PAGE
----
‘Wanda (Houston) Sings Sarah (Kohrs)!’ — jazz meets country at The MahaiweMore Info
Great Barrington — “You need to get a coaching with Wanda; she’ll help you with your stage presence,” was the advice Great Barrington attorney Sarah Kohrs got from a friend who first heard her sing at the Gypsy Joynt’s open mic night some years back. The reference to Wanda Houston — professional singer, actress, recording artist and vocal coach — set in motion a meeting between the two musicians that was nothing short of synergistic. The pair, who met just over a year ago, will take to the stage at the Mahaiwe Performing Arts Center Friday, Aug. 3, for a one-time-only performance of “Wanda Sings Sarah!”, a spirited evening featuring Kohrs’ original songs arranged by Mark Tuomenoksa, the mutual friend who aligned the stars and made this collaboration possible.
“When you’re on a stage or doing whatever it is that you do, you send it out there and you just don’t know how it’s going to be received, how people are going to take it, and who you are going to affect,” said Houston. “I mean, it has arms that reach beyond your control,” she added, before trailing off. Which, in many ways, is how she and Kohrs both describe their coming together. To say the two hit it off immediately would be an understatement. Their first in-person meeting, which happened at the Gateways Inn in Lenox during the spring of 2017, quickly morphed into weekly rehearsal sessions that began in January. “We talk more than we rehearse,” said Houston of the inherently energetic afternoons punctuated by fits of effusive laughter, wild gesticulation and an uncanny capacity to finish one another’s sentences.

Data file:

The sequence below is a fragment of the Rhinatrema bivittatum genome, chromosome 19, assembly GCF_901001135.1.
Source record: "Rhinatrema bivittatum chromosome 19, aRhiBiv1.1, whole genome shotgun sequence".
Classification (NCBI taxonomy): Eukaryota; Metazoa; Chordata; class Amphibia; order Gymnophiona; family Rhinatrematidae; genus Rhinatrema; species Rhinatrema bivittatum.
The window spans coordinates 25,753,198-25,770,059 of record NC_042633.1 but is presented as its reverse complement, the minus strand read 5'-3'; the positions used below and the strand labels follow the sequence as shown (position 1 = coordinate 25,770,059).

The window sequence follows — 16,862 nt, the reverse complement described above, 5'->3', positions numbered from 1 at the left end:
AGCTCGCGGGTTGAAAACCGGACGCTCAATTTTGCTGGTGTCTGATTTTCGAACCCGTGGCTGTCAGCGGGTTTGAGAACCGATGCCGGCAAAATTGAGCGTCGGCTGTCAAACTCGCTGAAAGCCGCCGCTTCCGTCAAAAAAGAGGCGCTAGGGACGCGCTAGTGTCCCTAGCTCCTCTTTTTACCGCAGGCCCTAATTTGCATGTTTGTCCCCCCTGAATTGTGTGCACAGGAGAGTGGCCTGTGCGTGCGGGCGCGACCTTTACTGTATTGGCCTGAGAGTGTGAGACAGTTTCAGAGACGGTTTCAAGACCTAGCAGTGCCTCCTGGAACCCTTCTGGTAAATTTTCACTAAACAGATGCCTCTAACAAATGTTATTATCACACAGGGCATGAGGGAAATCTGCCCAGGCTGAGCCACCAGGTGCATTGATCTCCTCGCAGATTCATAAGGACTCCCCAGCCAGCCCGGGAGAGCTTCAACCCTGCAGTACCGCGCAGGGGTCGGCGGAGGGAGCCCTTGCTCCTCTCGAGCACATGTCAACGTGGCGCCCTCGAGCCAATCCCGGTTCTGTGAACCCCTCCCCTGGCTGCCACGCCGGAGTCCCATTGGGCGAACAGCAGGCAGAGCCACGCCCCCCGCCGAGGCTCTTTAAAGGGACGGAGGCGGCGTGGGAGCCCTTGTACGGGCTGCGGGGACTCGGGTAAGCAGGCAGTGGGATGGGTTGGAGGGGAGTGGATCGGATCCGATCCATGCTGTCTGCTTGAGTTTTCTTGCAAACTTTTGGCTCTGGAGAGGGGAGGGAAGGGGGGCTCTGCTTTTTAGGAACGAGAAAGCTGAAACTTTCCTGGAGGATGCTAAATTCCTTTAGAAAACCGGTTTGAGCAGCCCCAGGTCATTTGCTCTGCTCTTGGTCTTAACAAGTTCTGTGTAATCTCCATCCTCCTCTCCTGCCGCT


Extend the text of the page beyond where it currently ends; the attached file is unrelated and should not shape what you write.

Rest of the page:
“You rarely find people who are so complementary,” said Tuomenoksa, the local musician, arranger and composer who first heard Kohrs perform in Great Barrington. In fact, he was so impressed by her songs, his immediate thought was that “they’re too good to have been written by someone from around here,” hence his belief Kohrs was singing lesser-known covers of some famous artist. Tuomenoksa, who was schooled at the acclaimed Berklee College of Music, is an accomplished musician who plays saxophone, English horn, flute, keyboards, bass and guitar. He and Kohrs became friends and collaborators, ultimately forming Tumo-Kohrs Productions, presenters of the Mahaiwe event.
“As iron sharpens iron, so one person sharpens another,” is how Tuomenoska, citing Proverbs 27:17, described the collaboration between Kohrs and Houston. And Houston agreed. “There was so much in common, not just in who we were as people but also how we respond to the world, how we respond to life. It was fascinating, just in that sense, before we had ever heard each other perform,” she gushed. And then came the music. “The first time I heard Sarah perform ‘Annie,’ it made me gasp [so] I couldn’t breathe,” Houston recalled, of the melancholic song describing something so universal that a conversation ensues without much effort. But it’s a second song, “Made Up My Own Mind,” that really seals the deal and addresses the serendipitous energy between these two artists who, for all intents and purposes, were floating around doing their own thing until they collided: “I make up my own mind/I’m sketching my own design/got a power in me that can make galaxies realign” is the line written by Kohrs. As to Houston’s interpretation? “Everything lined up and here we are working on something together. That’s just how the world works, isn’t it?”